Stark warning as number of dog attacks rises sharply

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The number of dog attacks recorded by police in England and Wales has risen by more than a third in the past five years.

Lasst year, there were nearly 22,000 cases of out-of-control dogs causing injury whereas, in 2018, there were around 16,000. Experts, working as part of a BBC investigation, have issued tips owners can use to help control their pets.

Why do dogs attack? 

Often, a dog lashes out as a result of stress and anxiety. The leading causes of aggressive behaviour in dogs, stress can often be caused by overstimulation – this can be from too much noise and too many people surrounding the dog.

Another reason can be down to territorial & protective behaviour. An attempt to protect their territory or their owner can lead a dog to act aggressively towards strangers approaching when away from home. Whilst many dogs practice avoidance rather than bite, they will resort to biting if they feel threatened and the threat does not retreat even when a subtle or overt warning has been given.

However, some dogs are aggressive towards people even when they have been raised properly and trained appropriately. The behaviour can be exacerbated by poor health or pain somewhere in the body.

What can I do to prevent my dog attacking a human?

  • Speak to a vet: If you’re concerned about your dog’s behaviour the vet should be your first port of call. A vet has a fountain of knowledge when it comes to dogs and their behaviour and will be able to help you keep on top of any underlying conditions that may cause your dog to be aggressive.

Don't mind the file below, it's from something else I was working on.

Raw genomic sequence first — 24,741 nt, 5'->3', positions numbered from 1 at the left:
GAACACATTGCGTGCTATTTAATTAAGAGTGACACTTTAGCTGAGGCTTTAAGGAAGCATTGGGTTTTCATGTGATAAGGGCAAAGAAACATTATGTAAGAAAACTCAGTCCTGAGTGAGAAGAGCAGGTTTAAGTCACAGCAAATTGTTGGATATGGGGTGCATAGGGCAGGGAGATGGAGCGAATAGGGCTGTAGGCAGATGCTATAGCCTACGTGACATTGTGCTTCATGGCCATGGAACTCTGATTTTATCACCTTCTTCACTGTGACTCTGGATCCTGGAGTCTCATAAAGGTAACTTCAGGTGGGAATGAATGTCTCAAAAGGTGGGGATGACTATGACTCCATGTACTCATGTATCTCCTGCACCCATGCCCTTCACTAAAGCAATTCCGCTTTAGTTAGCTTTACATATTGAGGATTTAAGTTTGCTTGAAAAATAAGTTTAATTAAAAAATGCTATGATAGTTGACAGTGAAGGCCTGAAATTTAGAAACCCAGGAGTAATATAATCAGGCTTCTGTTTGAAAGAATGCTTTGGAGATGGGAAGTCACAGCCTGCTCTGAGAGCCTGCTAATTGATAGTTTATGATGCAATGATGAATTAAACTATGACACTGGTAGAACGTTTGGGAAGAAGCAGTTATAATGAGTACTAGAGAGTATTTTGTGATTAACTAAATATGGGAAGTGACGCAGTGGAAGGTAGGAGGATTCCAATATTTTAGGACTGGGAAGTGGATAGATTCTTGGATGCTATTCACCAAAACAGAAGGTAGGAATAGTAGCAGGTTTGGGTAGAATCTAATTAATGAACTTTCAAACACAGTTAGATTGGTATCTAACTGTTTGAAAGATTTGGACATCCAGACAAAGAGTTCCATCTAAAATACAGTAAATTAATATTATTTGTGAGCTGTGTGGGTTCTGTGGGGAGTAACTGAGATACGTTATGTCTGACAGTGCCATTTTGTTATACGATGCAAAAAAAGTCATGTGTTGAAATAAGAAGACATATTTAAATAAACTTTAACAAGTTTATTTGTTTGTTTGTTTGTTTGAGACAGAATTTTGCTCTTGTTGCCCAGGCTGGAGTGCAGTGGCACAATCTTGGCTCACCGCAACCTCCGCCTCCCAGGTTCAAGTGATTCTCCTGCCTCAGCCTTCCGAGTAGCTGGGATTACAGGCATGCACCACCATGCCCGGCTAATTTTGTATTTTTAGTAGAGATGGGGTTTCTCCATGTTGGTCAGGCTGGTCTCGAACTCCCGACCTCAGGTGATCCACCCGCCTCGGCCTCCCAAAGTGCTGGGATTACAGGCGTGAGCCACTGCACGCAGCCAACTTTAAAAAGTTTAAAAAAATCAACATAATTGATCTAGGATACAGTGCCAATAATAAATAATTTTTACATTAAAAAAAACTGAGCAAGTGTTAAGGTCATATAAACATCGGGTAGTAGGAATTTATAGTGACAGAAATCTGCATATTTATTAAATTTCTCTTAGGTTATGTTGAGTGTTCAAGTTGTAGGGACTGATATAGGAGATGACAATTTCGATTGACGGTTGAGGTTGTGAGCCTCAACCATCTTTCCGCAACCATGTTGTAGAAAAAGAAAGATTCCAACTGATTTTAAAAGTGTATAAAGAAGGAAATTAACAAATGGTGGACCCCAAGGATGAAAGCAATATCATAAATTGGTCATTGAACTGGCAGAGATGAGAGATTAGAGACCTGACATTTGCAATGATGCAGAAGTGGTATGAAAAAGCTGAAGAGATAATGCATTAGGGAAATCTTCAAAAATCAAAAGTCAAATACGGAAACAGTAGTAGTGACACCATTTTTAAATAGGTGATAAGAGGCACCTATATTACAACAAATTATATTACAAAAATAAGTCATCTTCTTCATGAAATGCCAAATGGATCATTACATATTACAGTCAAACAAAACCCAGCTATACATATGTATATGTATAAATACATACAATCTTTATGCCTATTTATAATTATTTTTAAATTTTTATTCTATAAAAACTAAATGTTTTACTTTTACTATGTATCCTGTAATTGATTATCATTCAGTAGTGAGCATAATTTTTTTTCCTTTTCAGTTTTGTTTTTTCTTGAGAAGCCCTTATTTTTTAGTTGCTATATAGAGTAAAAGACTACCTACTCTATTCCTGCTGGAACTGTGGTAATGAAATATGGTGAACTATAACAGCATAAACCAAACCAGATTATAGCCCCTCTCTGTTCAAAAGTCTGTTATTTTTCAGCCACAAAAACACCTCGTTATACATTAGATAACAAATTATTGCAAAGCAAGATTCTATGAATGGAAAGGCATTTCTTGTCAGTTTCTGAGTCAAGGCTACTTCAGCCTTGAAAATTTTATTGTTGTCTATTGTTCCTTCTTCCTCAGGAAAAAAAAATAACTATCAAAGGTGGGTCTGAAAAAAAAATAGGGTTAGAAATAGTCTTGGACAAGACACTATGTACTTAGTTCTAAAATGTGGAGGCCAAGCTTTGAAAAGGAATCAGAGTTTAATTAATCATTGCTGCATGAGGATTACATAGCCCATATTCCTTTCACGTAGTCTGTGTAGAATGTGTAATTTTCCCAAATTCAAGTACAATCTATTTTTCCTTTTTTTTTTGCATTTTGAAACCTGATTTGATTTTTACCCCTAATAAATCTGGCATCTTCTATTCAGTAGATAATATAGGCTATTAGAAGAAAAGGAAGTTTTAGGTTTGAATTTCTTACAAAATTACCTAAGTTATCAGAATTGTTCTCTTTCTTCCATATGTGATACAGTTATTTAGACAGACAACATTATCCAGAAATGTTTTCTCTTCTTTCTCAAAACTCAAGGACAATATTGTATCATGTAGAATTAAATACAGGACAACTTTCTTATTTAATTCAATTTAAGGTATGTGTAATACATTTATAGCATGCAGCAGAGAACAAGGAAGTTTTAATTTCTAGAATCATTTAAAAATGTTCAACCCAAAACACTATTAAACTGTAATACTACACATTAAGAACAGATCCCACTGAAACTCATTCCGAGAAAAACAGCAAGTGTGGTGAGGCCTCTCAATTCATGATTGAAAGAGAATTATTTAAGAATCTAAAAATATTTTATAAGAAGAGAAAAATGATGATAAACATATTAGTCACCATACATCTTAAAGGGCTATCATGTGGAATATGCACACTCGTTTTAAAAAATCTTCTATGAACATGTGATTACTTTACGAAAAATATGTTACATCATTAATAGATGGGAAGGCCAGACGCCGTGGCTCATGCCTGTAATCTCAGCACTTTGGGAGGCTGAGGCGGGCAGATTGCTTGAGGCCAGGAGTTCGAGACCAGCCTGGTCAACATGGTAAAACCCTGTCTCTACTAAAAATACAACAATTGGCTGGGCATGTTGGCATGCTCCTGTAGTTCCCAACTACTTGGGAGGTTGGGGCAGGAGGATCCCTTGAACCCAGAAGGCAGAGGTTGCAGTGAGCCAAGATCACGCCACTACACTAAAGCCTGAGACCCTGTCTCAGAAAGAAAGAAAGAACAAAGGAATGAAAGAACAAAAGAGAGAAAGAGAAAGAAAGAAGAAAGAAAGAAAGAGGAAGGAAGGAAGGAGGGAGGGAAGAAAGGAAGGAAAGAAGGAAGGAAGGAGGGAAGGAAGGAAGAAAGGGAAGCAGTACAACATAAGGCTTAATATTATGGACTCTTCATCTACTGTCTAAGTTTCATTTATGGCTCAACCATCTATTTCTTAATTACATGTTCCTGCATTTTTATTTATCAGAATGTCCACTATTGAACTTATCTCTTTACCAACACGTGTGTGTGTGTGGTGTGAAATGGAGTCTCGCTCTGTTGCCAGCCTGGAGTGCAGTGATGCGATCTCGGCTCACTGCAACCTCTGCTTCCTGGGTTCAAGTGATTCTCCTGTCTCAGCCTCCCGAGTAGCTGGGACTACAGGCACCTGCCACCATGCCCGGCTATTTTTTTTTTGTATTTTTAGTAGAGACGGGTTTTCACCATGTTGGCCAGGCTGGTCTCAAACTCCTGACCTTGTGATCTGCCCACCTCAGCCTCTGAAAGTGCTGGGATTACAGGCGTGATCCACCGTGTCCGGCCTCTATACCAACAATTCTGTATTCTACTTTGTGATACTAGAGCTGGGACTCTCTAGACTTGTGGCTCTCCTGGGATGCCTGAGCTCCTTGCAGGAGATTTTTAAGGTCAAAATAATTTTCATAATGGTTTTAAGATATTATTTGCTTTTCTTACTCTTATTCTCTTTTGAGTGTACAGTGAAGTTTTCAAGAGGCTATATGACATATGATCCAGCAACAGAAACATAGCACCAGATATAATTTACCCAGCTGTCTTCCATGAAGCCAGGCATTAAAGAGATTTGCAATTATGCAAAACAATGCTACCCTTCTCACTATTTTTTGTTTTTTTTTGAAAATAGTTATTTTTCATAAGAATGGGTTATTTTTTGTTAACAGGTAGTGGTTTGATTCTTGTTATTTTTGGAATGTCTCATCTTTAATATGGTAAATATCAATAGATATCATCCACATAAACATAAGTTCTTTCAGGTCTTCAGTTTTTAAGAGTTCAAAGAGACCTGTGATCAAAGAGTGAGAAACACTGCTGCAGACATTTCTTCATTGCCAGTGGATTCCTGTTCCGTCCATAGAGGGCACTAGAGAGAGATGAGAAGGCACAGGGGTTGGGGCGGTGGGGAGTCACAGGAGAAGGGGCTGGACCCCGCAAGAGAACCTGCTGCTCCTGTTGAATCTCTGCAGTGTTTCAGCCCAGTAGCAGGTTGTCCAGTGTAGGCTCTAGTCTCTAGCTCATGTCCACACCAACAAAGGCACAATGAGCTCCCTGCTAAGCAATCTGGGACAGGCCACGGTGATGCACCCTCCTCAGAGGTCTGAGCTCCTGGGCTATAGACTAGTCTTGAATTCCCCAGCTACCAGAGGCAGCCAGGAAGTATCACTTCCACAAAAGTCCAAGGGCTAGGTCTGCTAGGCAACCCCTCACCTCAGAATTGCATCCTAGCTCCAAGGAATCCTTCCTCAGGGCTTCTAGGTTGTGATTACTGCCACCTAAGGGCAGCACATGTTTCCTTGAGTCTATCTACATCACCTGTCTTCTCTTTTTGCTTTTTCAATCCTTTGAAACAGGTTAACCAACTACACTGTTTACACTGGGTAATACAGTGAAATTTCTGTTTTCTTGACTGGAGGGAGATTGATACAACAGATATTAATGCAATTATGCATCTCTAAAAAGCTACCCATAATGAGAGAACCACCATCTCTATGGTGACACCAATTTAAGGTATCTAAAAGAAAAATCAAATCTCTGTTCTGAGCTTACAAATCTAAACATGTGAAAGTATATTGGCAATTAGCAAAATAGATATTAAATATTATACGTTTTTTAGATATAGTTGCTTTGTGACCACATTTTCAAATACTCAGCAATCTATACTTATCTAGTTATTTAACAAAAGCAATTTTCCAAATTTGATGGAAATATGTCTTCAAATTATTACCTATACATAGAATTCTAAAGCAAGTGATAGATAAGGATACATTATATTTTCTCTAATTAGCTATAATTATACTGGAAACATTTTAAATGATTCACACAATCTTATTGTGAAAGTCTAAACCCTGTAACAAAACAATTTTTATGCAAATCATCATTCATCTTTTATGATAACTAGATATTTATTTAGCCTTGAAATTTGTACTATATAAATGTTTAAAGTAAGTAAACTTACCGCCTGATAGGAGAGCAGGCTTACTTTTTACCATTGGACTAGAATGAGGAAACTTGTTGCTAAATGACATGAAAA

Online vet platforms like Vetster make it quick and easy to have a conversation or wellness check for your pet over the phone. A vet will be able to advise whether your dog’s behaviour can be tackled with training & awareness, or if there is medical treatment needed.

  • Know the signs to remove your dog from a situation or give them space: Dogs will show they are uncomfortable before they show signs of aggression. These include licking their lips, ears going backwards and trying to move or turn away from other animals or people.
  • If you haven’t spotted any initial signs of anxiety, it’s important to be able to identify the more serious signs of aggression. These include growling, snarling, posture changes and baring teeth.
  • Make sure you are using a qualified, humane dog trainer or training techniques: Studies have shown that confrontational training methods practiced by some trainers are a contributing factor to dog bites. Positive training can change the way your dog perceives what threatens or scares him and make him more confident around new people.

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